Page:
Vitamin K: Function, Deficiency and Sources

Vitamin K-Function, Deficiency and Sources

When it comes to vitamin K and its function, sources and the question of deficiency, we simply don’t hear much about it. One reason may be because vitamin K is the nutrient that helps your blood to clot but that is not the only purpose.  In fact, there are several things you should know about vitamin K, beginning with the fact there are two forms of the vitamin that are typically discussed: K1 (phylloquinone), which is found in leafy green veggies; and vitamin K2 (menaquinone), which is found in fermented foods and animal products. We are going to focus on the latter.

The Function of Vitamin K1 and Vitamin K2

When vitamin K was discovered in the 1930s and two forms of the nutrient (K1 and K2) were identified, experts thought there were merely structural differences between the two forms. However, more recent research has shown that these two types are significantly different.

For one thing, deficiency of vitamin K1 is rare, but that’s not true for K2. Another difference concerns their functions. For example, an animal study showed that vitamin K2, but not K1, reduced calcification in blood vessels. Some studies in people have indicated that vitamin K2 can improve bone and heart health, but that K1 does not.

Vitamin K1 is found in plant foods, especially leafy greens, while K2 is in fermented and animal-based foods. Of the two, K1 is best at supporting blood clotting; K2 shines when it comes to other health benefits, which are listed below.

Vitamin K2 has been subcategorized into various menaquinones, ranging from MK-4 through MK-13, based on their structure. Among the most studied of these groups are MK-4 and MK-7. MK-4 appears to be better at protecting your tissues from cancer, calcium deposits, and sex hormone production. MK-7 is good at reaching bones and supporting their health while also improving hormonal and metabolic function and supporting blood clotting.

Benefits of Vitamin K2

Vitamin K2 can benefit health in the following ways:

May help fight cancer. The findings of several studies have indicated that vitamin K2 may reduce the risk or recurrence of certain types of cancer. One study of liver cancer, for example, found that individuals who had hepatocellular carcinoma and who took vitamin K2 following surgery had a significantly lower recurrence rate than did those who did not take the nutrient postsurgery. Another study of liver cancer patients showed that taking vitamin K2 after surgery resulted in better recurrence as well as disease-free survival rates than among those who did not take the supplement.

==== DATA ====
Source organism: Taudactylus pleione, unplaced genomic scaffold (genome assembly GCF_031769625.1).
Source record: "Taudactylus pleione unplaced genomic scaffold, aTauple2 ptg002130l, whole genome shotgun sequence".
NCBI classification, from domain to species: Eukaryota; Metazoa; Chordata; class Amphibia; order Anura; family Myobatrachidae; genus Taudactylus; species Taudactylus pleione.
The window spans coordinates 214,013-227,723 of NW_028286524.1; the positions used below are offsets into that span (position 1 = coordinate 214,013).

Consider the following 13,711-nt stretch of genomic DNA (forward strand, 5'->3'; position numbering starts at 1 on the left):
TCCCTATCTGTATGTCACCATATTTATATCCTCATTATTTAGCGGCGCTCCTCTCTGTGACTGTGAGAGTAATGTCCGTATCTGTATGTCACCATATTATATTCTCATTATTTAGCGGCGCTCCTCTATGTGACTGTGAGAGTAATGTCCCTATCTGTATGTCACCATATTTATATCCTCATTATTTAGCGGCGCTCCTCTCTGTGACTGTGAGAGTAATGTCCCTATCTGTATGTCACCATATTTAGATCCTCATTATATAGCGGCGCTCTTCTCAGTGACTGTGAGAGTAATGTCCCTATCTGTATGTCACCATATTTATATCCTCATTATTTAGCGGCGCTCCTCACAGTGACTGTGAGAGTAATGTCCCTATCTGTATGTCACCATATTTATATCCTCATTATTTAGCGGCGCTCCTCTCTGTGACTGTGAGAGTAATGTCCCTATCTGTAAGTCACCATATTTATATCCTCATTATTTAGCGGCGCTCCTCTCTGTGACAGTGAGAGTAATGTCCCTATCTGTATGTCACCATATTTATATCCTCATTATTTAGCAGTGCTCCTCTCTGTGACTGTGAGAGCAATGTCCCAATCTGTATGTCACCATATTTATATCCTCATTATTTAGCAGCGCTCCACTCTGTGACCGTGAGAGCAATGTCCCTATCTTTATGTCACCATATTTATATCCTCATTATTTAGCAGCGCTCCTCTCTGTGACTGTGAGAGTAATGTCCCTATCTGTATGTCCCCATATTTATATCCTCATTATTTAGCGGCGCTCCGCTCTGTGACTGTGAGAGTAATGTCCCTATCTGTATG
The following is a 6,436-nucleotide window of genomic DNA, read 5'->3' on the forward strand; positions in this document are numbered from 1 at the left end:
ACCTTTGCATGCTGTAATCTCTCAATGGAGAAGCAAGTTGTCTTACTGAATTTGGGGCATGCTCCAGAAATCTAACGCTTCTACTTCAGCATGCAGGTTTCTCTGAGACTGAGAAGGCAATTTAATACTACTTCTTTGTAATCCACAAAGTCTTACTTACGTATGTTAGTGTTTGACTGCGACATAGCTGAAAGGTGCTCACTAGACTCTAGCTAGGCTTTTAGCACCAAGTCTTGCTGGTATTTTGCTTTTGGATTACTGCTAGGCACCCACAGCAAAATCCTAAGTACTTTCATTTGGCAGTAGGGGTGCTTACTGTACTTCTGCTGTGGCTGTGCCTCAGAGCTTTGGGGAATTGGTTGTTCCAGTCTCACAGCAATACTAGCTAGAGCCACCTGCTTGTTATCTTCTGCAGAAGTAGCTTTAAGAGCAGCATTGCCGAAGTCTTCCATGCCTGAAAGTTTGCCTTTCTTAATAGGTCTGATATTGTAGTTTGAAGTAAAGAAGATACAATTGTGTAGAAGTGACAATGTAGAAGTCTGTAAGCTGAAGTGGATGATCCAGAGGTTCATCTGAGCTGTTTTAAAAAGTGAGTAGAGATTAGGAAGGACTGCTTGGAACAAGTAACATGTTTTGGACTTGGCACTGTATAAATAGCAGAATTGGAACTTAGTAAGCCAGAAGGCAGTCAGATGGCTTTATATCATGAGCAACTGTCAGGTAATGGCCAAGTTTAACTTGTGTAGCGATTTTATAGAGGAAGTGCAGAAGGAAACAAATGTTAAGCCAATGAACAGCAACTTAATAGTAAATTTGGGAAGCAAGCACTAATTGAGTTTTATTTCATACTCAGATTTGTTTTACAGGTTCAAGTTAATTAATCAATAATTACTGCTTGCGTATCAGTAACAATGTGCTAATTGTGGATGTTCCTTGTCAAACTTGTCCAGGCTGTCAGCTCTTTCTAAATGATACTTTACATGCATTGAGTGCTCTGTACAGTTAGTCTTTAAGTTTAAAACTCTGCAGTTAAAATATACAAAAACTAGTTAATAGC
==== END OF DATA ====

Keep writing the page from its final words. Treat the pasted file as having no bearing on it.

Vitamin K2 also appeared to be beneficial for men with prostate cancer. Among 11,000 men, those who took a high dose of vitamin K2 showed a significantly lower (63%) risk of advanced prostate cancer when compared with men who took vitamin K1.

Read about new study indicates vitamin K can help your memory

Helps prevent heart disease. Vitamin K may help prevent calcium from accumulating in your arteries. Such calcium build-up in the arteries is a significant risk for heart disease. In a study of more than 16,000 women, the authors found that those who had the highest intake of vitamin K2 had a much lower risk of heart disease. Vitamin K1 did not provide this benefit.

Assists in enhancing bone health. Vitamin K2 kick starts the calcium-binding function of matrix GLA protein and osteocalcin (also a protein), which in turn helps build and maintain bone health. In a meta-analysis of seven long-term studies of Japanese women, the reviewers found that only one of 13 trials did not significant improvement among women who took vitamin K2 supplements. In seven of the trials, use of vitamin K2 reduced spinal fractures by 60 percent, hip fractures by 77 percent, and all non-spinal fractures by 81 percent.

Fights skin aging. One of the main components of skin is elastin. Researchers have found that elastin is calcified when there is a lack of sufficient vitamin K2, which activates matrix GLA protein. Therefore, getting sufficient vitamin K2 may be instrumental in preserving healthy skin as we age.

Helps stop varicose veins. Calcium deposits in the veins has been shown to contribute to the development of varicose veins. Sufficient intake of vitamin K2 may help prevent these unsightly veins.

Enhances testosterone levels. Studies in rats has shown that supplementing with MK-4 can increase testosterone levels when compared with controls. Whether this benefit transfers to humans is not yet verified.

Vitamin K food source

Food and Other Sources of Vitamin K2

Some of the vitamin K1 we consume is converted to K2; specifically MK-4. However, experts are not certain about the effectiveness of this conversion. Therefore, it is recommended you get your vitamin K2 from a wide variety of foods—leafy greens as well as fermented foods (e.g., hard cheese, natto, kefir, fermented veggies, sauerkraut, miso, yogurt, kimchee), hard and soft cheeses, and prunes. Adequate Intakes (AIs) for vitamin K have been set at 90 micrograms for women and 120 micrograms for men.

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Sources
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National Institutes of Health. Vitamin K
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Deborah is a freelance health writer who is passionate about animals and the environment. She has authored, co-authored, and written more than 50 books and thousands of articles on a wide range of topics. Currently, she lives in Tucson, Arizona.